HARLOW: Well, but he's also looking at the polling and the polling does show that the president has a higher approval rating among Republican voters than Republican leadership in Congress.
GREGG: Yes, that would be true probably in a general poll. But in state by state issues, I don't think it's necessarily true. And you have a chance of losing some of these seats if you create an internal fight. We lost two very important races while I -- when I was in the Senate, one in Maryland and one in Nevada, over this type of circular firing squad approach. And we should have kept -- we should have won both those seats.
HARLOW: You're saying 2010?
GREGG: I mean -- it was Delaware and Nevada. And, you know, this is not constructive to maintaining the majority in the Senate of the Republican majority, in my opinion.
HARLOW: Your name has been floated -- I'm sure you've seen the headlines -- as a possible replacement for Tom Price as the next Health and Human Services secretary. Any interests in the job? Would you take the job if the president asked?
GREGG: Well, I can't imagine who floated my name, to be very honest with you. I know my wife certainly didn't do it, because she doesn't want to go back to Washington. But as a practical matter, I'm really not interested in pursuing that opportunity, should there even be such an opportunity, which I seriously doubt there would ever be.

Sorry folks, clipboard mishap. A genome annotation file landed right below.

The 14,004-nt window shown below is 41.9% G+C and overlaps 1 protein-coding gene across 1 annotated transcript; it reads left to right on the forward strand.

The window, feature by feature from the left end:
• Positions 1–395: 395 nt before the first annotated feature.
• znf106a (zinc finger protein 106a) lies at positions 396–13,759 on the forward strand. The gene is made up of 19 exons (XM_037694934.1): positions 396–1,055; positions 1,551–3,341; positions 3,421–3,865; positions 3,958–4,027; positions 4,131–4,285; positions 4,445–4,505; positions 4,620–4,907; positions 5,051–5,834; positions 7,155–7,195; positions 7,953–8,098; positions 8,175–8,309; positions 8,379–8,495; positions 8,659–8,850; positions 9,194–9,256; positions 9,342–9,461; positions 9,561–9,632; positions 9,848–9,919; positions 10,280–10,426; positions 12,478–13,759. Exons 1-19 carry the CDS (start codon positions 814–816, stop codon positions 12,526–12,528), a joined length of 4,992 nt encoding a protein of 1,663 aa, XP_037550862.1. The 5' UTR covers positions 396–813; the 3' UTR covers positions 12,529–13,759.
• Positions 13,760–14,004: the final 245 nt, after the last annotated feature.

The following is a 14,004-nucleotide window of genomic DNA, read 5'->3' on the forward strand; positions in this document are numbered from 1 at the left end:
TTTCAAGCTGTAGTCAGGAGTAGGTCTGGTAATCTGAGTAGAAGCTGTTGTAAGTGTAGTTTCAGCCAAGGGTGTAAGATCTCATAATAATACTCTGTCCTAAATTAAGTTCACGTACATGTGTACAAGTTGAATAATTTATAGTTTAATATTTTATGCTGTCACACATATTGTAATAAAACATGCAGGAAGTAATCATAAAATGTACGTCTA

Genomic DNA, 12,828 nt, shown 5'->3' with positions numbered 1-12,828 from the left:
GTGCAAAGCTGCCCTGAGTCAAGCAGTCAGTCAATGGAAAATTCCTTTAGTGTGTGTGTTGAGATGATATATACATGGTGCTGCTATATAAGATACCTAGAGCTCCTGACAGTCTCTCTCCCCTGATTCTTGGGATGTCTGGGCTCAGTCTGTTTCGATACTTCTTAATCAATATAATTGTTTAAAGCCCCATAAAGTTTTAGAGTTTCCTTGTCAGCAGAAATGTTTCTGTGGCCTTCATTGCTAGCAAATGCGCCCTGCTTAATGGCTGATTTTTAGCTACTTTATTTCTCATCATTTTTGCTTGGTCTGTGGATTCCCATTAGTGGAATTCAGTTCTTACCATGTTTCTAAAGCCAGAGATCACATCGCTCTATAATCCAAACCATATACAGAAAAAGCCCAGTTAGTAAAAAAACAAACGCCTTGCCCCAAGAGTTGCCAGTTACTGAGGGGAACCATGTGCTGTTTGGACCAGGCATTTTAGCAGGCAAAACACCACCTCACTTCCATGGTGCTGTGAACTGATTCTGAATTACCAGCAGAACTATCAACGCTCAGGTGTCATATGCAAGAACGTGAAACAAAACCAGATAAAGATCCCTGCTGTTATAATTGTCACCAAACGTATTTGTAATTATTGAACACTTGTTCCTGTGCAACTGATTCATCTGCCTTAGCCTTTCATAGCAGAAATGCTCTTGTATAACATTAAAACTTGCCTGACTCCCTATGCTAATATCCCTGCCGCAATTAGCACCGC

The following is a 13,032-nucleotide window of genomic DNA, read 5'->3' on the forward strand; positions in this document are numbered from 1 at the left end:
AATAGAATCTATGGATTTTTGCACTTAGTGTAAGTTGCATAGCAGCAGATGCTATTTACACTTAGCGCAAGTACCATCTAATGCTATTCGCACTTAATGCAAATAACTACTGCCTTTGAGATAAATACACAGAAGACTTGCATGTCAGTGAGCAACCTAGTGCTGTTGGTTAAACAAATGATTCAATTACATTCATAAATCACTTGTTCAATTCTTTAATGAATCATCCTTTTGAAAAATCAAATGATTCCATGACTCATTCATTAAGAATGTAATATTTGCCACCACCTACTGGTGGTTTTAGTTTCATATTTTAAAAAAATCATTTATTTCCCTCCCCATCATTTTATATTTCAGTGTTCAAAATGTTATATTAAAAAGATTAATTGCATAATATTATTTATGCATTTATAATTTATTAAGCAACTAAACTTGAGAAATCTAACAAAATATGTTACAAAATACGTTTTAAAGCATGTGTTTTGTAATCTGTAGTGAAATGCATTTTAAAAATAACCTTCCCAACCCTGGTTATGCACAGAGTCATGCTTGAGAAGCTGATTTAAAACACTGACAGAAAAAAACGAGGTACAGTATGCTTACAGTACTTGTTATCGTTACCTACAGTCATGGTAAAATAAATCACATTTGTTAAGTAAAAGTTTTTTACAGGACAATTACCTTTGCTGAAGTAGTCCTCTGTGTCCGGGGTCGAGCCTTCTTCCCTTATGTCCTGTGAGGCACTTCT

HARLOW: Is that a flat out no? If they asked, would you do it? I mean he's got some big things, whomever takes that job, on your plate?
GREGG: No, I'm a great believer in public service. And when the president asks you to do something, you have to seriously consider it. But he's not going to ask me and I don't think I'm going to have to seriously consider anything of that nature.
HARLOW: Former Senator Judd Gregg, who is spending as much time away from Washington, we should know. Despite taking your grandkids there to visit, you've been spending most of your time in New Hampshire. A smart man. Nice to have you. Thank you.
GREGG: This is a great place for people to visit now. Thank you.
HARLOW: It is. A beautiful place in the fall. Thank you so much.
GREGG: Oh, yes.
HARLOW: So the president takes aim at the NFL, and this morning the angle is their tax breaks. What does he mean? We're going to dive into that ahead.
[09:38:47] HARLOW: Welcome back.
This morning, President Trump taking aim at the NFL over protests of the national anthem. The president tweeting, quote, why is the NFL getting massive tax breaks while at the same time disrespecting our anthem, flag and country. Change tax law.
So the president also has taken on ESPN host Jemele Hill, who was suspended for two weeks following a series of tweets about Dallas Cowboys owner Jerry Jones. This, of course, after she did attack the president on Twitter as well.